Microsoft Office Tutorials and References
In Depth Information
Working with Compressed Files
want to retrieve a file deleted from your hard disk, you can use the Recycle Bin to recover
it or return it to its original location. However, after you empty the Recycle Bin, you can no
longer recover the files that were in it.
When you delete a file from removable media, it does not go into the Recycle Bin.
Instead, it is deleted as soon as its icon disappears—and you cannot recover it.
Shannon reminds you that because you copied the Holiday, New Logo, Proposal,
Salinas members, and Vinca files to the Graphics and Playground folders, you can safely
delete the original files in the Tutorial folder. As with moving, copying, and renaming files
and folders, you can delete a file or folder in many ways, including using a shortcut menu
or the File and Folder Tasks menu.
To delete files in the Tutorial folder:
1. Use any technique you’ve learned to navigate to and open the Tutorial folder.
2. Switch to List view (if necessary), click Holiday (the first file in the file list), hold down the
Shift key, click Vinca (the last file in the file list), and then release the Shift key. All the files
in the Tutorial folder are now selected. None of the subfolders should be selected.
3. Right-click the selected files, and then click Delete on the shortcut menu. Windows XP asks
if you’re sure you want to delete these files.
4. Click the Yes button.
So far, you’ve worked with files using Windows Explorer and My Computer, but you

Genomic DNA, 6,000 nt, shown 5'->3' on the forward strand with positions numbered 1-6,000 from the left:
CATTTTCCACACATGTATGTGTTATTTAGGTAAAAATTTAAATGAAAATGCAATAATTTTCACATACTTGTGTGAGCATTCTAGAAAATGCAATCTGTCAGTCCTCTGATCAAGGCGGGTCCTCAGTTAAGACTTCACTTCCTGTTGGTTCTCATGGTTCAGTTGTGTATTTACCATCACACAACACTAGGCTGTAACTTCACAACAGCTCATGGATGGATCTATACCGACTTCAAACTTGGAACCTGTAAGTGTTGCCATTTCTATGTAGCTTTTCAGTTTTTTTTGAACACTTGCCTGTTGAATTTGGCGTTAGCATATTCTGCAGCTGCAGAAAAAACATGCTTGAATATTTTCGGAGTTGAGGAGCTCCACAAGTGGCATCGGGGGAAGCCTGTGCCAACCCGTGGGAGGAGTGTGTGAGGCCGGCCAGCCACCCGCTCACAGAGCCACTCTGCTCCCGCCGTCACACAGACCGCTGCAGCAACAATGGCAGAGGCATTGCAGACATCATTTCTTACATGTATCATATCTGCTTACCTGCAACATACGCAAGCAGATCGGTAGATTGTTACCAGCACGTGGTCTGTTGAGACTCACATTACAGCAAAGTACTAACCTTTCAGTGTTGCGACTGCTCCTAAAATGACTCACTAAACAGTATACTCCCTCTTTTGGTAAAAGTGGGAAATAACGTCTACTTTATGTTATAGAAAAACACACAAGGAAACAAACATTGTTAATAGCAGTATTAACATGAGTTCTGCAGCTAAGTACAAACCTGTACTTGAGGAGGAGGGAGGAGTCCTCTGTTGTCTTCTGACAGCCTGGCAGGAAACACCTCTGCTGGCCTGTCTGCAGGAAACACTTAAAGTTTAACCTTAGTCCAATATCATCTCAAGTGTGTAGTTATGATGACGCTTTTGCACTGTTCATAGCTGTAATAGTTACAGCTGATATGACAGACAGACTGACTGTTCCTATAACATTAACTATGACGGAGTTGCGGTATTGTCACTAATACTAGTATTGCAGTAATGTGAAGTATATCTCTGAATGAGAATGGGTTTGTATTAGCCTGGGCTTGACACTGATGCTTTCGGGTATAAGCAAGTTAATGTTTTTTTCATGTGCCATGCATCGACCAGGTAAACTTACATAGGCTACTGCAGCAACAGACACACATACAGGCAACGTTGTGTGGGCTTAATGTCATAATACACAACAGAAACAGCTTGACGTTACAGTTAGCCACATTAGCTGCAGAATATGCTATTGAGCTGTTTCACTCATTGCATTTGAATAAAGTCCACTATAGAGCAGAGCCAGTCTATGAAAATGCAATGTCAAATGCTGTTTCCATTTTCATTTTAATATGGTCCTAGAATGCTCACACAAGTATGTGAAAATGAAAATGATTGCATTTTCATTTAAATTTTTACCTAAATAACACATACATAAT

haven’t viewed any of their contents. To view file contents, you open the file. When you
double-click a file in Windows Explorer or My Computer, Windows XP starts the appropri-
ate program and opens the file.
Working with Compressed Files
If you transfer files from one location to another, such as from your hard disk to a remov-
able disk or vice versa, or from one computer to another via e-mail, you can store the files
in a compressed (zipped) folder so that they take up less disk space. You can then transfer
the files more quickly. When you create a compressed folder, Windows XP displays a zip-
per on the folder icon.
You compress a folder so that the files it contains use less space on the disk. Compare two
folders—a folder named My Pictures that contains about 8.6 MB of files and a compressed
folder containing the same files, but requiring only 6.5 MB of disk space. In this case, the
compressed files use about 25 percent less disk space than the uncompressed files.
You can create a compressed folder using the Compressed (zipped) Folder command
on the New submenu of the File menu or shortcut menu in Windows Explorer or My
Computer. Then you can compress files or other folders by dragging them into the com-
pressed folder. You can open files directly from a compressed folder, or you can extract
the files first. When you extract a file, you create an uncompressed copy of the file and
folder in a folder you specify. The original file remains in the compressed folder.
If a different compression program has been installed on your computer, such as WinZip
or PKZip, the Compressed (zipped) Folder command does not appear on the New submenu.
Instead, it is replaced by the name of your compression program. In this case, refer to your
compression program’s Help system for instructions on working with compressed files.
Shannon suggests you compress the files and folders in the Tutorial folder so you can
more quickly transfer them to another location.
 
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